I then used a box cutter to cut out the shape from the foam making sure to have a very straight vertical angled cut.

Step 2: Beveling the Rail of the Board

Using a super fine-grip foam sanding sponge/block similar to this I beveled/sanded the top layer of the boards edge to a smooth angle. Note: Only the top level/one side needs beveling. Try to create a smooth bevel only eliminating a small portion of the foam.

I highly suggest at this point getting a breathing mask to not inhale the dust from this foam. You will need this later on in the Epoxy/Fiberglass stage.

Step 3: Creating the Rocker or the Front Tail Bend.

So this was a challenge but the technique that worked for me was putting two large weights on the lower 75% of the board (i'd incorporate a fold out table to place this on). Underneath the front tail place a round object with the right height that you'd like the front bend to make. I used a broom handle. I did a 20 degree angle bend.

Here comes the hard part. Using a heat gun very lightly in short passes I was able to make the bend maintain it's shape. I don't recommend putting the heat gun less than 1 foot over the foam board. YOU don't want this to burn or melt! It takes light passes several times to have the foam keep the bend shape. Do this part slowly and cautiously with a mask.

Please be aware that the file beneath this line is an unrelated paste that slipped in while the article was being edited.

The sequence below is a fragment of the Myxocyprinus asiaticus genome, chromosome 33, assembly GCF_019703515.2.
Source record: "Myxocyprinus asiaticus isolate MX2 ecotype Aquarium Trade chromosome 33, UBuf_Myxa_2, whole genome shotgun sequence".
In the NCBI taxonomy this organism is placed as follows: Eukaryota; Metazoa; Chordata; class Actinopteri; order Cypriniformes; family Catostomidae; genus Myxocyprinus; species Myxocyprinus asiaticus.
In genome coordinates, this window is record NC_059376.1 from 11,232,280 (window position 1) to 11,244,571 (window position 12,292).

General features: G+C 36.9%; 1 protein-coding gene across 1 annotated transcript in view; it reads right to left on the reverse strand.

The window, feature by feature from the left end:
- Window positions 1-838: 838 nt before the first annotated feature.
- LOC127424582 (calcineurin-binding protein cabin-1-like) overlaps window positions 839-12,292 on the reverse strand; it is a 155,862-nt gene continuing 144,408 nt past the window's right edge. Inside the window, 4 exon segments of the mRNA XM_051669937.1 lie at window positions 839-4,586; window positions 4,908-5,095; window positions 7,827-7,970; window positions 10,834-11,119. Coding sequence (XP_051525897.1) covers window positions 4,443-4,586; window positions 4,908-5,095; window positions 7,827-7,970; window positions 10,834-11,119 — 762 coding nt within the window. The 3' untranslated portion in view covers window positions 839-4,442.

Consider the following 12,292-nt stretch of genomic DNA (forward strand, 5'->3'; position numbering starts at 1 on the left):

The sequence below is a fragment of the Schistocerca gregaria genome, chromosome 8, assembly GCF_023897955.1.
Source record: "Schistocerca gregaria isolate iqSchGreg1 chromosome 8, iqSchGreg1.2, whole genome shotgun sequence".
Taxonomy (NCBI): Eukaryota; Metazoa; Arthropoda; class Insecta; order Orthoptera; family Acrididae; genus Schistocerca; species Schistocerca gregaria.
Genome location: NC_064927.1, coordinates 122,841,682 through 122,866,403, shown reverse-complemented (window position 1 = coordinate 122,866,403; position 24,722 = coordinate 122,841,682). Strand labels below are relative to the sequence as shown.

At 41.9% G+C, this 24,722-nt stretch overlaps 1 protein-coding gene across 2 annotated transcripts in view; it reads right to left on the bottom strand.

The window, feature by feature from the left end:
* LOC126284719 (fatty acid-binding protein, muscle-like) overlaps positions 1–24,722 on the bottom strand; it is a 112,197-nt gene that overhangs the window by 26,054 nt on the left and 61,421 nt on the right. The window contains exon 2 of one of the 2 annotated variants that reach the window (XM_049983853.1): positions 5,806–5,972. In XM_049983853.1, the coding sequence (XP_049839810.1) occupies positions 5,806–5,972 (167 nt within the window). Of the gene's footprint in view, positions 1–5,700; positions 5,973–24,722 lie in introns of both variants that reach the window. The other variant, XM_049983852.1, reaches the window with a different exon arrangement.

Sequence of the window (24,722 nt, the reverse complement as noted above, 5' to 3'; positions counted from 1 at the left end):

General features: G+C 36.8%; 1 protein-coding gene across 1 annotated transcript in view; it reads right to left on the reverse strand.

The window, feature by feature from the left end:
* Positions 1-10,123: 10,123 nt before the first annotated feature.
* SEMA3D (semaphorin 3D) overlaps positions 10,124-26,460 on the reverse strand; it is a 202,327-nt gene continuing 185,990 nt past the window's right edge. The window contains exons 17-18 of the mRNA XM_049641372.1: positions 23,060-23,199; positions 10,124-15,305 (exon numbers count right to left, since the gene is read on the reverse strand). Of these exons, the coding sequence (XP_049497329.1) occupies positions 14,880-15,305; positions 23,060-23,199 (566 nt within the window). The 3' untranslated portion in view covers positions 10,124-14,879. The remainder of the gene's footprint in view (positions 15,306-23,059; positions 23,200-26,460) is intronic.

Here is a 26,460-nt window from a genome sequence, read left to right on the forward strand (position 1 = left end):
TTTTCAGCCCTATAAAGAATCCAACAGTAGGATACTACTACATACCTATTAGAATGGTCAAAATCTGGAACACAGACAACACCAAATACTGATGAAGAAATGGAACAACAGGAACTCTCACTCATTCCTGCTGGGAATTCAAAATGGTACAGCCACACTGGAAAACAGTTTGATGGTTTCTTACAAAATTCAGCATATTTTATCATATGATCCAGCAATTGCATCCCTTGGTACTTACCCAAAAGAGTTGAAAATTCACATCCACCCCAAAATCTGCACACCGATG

Step 4: Mounting the Skimboard for Fiberglassing

Using a Trestle similar to this you want to securely attach the foam board to the base similar to the diagram using this type of thick masking tape. Make sure the tape is on strongly so that the board does not fall off. You'll be using this masking tape throughout the whole project so buy plenty. DO NOT use blue painters tape or frog tape. This generic masking tape is strong and is more secure for edging later on in the project.

Step 5: Edging Your Skimboard for the Fiberglass Process

Now that you have your skimboard securely attached to the Trestle it's time to edge your board to keep future usage of Epoxy resin from dripping underneath the board in the next couple steps. When you edge with the masking tape (same as the mounting stage) you protect the bottom of the board from epoxy drippings but also save yourself from having to do excessive sanding around the edge later on.

Very important: When you place the tape on the board make sure to edge the very bottom base edge of the board (not underneath the board) Later on this tape will be removed hopefully leaving a clean line.

Step 6: Fiberglass Laying